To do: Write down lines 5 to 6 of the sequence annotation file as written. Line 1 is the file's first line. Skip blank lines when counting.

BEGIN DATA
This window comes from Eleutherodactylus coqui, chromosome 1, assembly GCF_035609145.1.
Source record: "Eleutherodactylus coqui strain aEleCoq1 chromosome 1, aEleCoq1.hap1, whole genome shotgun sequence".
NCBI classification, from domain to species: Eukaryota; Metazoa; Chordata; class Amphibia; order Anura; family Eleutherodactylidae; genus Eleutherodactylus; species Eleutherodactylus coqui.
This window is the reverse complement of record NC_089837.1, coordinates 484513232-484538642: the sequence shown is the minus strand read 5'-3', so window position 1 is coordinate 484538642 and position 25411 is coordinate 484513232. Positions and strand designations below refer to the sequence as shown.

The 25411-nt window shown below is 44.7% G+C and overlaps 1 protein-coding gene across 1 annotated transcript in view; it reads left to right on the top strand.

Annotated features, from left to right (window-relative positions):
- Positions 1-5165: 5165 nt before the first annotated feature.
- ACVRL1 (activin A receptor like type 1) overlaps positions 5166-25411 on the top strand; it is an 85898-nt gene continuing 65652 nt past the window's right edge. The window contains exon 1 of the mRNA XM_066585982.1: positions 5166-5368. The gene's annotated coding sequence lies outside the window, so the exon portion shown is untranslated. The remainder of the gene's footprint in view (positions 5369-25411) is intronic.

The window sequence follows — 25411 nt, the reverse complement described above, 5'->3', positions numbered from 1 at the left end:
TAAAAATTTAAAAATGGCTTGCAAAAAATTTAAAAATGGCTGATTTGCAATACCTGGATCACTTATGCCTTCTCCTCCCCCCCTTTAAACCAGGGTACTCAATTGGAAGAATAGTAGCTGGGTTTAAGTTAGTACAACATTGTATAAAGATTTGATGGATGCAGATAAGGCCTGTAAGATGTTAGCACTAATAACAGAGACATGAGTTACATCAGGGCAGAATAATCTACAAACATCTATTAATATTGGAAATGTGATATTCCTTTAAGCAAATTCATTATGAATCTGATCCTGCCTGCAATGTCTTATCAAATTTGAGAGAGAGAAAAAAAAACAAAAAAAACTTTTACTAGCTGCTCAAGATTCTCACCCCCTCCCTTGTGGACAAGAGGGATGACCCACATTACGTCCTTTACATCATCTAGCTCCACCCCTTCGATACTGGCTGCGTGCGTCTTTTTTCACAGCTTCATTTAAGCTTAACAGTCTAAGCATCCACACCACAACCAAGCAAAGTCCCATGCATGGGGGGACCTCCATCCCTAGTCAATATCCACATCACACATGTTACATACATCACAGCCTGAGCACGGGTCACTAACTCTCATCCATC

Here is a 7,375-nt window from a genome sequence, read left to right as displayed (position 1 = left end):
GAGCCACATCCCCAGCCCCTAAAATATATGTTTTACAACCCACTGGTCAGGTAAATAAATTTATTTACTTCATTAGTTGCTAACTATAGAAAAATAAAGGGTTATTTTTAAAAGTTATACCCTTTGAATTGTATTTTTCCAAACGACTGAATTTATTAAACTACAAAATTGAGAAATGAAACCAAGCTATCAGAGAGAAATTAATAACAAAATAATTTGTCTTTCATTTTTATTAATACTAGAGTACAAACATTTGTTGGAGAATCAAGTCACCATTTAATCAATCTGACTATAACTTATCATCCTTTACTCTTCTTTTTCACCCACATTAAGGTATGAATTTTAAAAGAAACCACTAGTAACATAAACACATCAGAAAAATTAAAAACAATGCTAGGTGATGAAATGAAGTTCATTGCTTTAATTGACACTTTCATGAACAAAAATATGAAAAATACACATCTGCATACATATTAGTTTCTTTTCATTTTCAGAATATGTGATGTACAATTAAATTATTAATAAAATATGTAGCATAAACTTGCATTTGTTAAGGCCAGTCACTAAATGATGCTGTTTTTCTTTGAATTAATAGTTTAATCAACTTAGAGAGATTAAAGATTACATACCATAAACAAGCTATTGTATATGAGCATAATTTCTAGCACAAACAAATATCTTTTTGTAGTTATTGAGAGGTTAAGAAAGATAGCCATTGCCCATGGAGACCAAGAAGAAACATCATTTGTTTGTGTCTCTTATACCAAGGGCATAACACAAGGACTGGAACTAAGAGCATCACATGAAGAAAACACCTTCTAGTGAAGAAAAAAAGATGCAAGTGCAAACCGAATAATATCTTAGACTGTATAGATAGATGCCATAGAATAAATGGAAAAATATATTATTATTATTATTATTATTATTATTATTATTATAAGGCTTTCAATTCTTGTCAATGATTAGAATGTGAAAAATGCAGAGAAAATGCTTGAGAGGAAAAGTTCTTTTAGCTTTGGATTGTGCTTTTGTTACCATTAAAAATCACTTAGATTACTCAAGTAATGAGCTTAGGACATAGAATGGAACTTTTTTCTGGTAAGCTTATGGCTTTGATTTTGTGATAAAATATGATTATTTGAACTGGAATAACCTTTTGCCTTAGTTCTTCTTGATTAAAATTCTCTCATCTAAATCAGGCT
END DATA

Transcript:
The 25411-nt window shown below is 44.7% G+C and overlaps 1 protein-coding gene across 1 annotated transcript in view; it reads left to right on the top strand.

Annotated features, from left to right (window-relative positions):